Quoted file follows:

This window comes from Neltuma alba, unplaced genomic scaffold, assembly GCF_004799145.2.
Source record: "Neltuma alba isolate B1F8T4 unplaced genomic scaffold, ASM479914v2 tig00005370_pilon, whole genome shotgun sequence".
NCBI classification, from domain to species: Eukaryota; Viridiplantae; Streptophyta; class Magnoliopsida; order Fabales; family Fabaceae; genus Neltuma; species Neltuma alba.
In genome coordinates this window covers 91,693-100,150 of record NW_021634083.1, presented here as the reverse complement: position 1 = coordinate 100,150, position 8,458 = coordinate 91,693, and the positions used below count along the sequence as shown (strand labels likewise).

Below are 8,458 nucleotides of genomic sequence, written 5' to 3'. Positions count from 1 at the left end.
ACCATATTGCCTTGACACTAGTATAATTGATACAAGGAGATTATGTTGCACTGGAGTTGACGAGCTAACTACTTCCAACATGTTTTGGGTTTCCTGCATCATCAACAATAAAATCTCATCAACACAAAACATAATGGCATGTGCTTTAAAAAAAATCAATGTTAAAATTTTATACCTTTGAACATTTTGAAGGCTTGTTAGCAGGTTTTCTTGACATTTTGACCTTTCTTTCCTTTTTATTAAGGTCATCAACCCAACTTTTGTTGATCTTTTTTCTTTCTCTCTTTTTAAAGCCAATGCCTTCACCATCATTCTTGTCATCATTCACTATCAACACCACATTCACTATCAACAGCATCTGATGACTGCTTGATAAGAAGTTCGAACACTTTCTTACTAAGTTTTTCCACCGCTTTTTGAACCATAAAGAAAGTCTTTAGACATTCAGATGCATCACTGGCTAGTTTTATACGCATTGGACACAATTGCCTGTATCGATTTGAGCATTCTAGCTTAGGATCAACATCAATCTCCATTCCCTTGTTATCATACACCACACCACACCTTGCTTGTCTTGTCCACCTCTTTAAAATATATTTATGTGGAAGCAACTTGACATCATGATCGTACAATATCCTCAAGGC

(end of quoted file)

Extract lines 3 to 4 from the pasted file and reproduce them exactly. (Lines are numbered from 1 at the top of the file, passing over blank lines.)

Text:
NCBI classification, from domain to species: Eukaryota; Viridiplantae; Streptophyta; class Magnoliopsida; order Fabales; family Fabaceae; genus Neltuma; species Neltuma alba.
In genome coordinates this window covers 91,693-100,150 of record NW_021634083.1, presented here as the reverse complement: position 1 = coordinate 100,150, position 8,458 = coordinate 91,693, and the positions used below count along the sequence as shown (strand labels likewise).